The concept of self-employment is the oldest form of business and employment. Hence, if you are self-employed and file for tax you won't be facing much of a difficulty or complications, if you comply with the expectations of the Internal Revenue Services (IRS). Broadly speaking, self-employed tax refers to social security tax and Medicare taxes.
Who is a Self-Employed Person
Now, when it comes to the term 'self-employment', there is a significant confusion over who is considered to be a self-employed person. The Topic 554 of the IRS, states some common definitions to define who is self-employed. People who are self-employed include:
- Sole proprietors of businesses.
- Partners in any kind of partnership, with any kind of liability.
- Member of the multi-member limited company, known as LLC.
- Qualified contractors who are working on any kind of contract.
- Members of a joint venture.
Apart from the aforementioned conditions and definitions, any person earning more than $400 from a self-employed source is also liable to comply with the self-employed tax norms. The Form 1040 Schedule SE, is used to the self-employed taxes withheld and paid from income. As per the IRS, 92.35% of a person's income is subject to the tax. It means that 92.35% of a person's net income or earnings are taken into consideration during the income tax assessment. You don't have to do anything different about this as the percentage of your income that would eventually become subject to tax liability gets computed in the due course of filling the Form 1040 and all its schedule.
Self-Employment Tax 2012
There are two compliance that you would have to complete while paying your self-employed tax, namely, filing the Form 941 and filing the Form 1040 Schedule SE. The Form 941, is an absolute necessity which you would have to complete, especially if you have employees working for the business other than yourself. The Form 941 is to be filed on a quarterly basis and the taxes which have been withheld, have to be paid through the Electronic Federal Tax Payment System (EFTPS), for which you will need an Employee Identification Number (EIN), and Individual Taxpayer Identification Number (ITIN). If you are filing only for yourself, you will need your Social Security Number (SSN).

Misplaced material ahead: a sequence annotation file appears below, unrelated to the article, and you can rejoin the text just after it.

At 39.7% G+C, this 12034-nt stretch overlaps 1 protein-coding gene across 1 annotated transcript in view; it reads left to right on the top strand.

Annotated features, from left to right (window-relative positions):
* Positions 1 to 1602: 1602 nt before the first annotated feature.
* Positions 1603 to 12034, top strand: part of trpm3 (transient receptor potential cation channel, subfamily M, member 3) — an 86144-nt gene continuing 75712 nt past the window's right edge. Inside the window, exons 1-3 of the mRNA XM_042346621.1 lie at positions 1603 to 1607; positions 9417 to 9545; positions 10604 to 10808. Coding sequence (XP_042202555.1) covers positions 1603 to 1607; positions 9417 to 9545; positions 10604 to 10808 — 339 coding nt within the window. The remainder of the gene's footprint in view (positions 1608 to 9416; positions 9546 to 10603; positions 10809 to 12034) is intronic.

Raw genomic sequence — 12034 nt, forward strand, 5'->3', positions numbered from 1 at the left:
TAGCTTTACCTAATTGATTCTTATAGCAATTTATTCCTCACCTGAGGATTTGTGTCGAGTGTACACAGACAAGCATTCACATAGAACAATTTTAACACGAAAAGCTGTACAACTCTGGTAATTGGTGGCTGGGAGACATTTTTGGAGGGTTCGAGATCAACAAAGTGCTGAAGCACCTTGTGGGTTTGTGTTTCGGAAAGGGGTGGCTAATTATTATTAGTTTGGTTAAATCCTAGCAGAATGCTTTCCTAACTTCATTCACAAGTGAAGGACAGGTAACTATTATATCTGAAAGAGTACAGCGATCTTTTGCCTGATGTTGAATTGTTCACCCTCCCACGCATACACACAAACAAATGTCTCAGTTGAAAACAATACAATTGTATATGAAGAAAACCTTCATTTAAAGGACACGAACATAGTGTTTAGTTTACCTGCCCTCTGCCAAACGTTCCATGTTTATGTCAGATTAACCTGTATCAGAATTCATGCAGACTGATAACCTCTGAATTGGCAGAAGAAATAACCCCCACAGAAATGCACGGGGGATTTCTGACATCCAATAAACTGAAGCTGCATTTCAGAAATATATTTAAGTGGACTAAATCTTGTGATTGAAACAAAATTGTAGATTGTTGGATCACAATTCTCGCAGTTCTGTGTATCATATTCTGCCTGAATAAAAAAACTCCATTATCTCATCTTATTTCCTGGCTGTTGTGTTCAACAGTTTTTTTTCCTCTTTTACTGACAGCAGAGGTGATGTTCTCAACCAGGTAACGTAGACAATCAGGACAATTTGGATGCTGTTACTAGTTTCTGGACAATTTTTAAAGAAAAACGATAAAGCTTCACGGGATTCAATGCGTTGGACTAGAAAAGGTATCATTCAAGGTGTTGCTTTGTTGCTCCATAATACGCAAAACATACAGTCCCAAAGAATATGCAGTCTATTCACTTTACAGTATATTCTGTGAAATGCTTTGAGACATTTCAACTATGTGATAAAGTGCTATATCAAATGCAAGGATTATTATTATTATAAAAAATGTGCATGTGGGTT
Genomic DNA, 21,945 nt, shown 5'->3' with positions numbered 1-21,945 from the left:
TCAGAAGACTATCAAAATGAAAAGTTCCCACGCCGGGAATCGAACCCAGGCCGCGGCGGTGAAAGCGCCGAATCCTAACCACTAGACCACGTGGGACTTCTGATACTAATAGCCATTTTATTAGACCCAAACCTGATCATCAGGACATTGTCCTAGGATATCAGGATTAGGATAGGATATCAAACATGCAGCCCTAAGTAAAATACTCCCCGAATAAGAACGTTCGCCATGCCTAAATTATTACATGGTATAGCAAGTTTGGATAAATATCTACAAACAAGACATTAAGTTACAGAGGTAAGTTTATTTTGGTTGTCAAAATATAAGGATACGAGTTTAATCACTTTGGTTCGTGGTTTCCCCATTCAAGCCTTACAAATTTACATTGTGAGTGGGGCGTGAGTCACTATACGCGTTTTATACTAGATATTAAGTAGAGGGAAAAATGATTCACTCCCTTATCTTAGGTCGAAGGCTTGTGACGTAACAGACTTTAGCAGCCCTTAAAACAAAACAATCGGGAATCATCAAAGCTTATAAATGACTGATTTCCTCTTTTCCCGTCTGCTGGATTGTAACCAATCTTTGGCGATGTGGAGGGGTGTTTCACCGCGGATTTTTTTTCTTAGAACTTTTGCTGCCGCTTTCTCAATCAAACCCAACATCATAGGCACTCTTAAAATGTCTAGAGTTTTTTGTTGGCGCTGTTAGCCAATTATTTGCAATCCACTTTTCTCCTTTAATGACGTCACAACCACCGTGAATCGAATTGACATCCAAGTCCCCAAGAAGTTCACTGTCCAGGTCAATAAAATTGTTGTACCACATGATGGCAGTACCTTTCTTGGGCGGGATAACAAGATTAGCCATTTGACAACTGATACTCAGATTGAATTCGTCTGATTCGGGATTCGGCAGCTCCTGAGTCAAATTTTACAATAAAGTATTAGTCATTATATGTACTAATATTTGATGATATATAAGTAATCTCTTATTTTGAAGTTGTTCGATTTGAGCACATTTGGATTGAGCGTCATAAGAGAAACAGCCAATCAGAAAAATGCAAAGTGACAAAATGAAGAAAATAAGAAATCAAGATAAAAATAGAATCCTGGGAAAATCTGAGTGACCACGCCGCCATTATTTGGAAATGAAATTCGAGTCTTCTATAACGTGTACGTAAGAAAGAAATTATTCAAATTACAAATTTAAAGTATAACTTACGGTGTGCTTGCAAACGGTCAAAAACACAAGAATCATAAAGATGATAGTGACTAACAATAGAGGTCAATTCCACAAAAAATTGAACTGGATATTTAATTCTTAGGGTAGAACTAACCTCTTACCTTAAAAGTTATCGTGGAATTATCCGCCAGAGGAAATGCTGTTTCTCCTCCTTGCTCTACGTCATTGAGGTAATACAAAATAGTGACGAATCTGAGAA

The 2010 Tax Relief Act reduced the tax rates for the financial year 2011 - 2012. However, if you are filing for years prior, then you will need to take into consideration related tax rates. As per the years prior to 2010, you will have to pay a tax of 15.3% (12.4% for social security and 2.9% for Medicare). After the 2010, rule amendment, that is for financial year 2011 - 2012, you will be liable for a different tax rate that is 10.4% for social security and 2.9% for self-employment, totaling up to 13.3% of self-employment tax. The 2011 amendment was initially for financial year 2011 - 2012 and thereafter.
In case your tax year is based on a fiscal year rather than a calendar year, you will need to refer to the rates and limits effective at the beginning of your tax year for the entire 12-month period. One must note that social security tax is applicable only on the first $106,800 of your earnings. On the other hand, Medicare is applicable for the entire income. Self-employed persons can claim a deduction under 'above-the-line' deductions for employer's share for social security (6.2%) and Medicare (1.45%).
In schedule C of your Form 1040, you can claim a tax credit known as Earned Income Tax Credit (EITC) which would basically reduce your income tax liability. Let's just cover up a couple of points. In cases where your income is unprojected and unpredictable, you will have to pay estimated tax against which a tax break on the form of tax credit would be redeemed for unused taxes. Secondly, exemptions, deductions and different rules are applicable for family caregivers and as per the Section 2042 of the Small Business Jobs Act, health insurance of self-employed people is deducted from net earning for both self-employment and income tax assessments.
While the tax rates for financial year 2012 - 2013 are yet to be declared, it is predicted that the self-employment tax rates may revert to 15.3%. This means, self-employed individuals must make provisions to pay higher taxes and plan accordingly for the next financial year. Besides, Social Security wage base will also see an increase in tax rate. Thus, individuals earning a wage base of $106,800 will have to pay more taxes.
Filing and actually paying the taxes is important, keeping up with the compliance of tax forms (i.e. Form 1040 schedule C and Form 941) is essential because it can result in legal implications.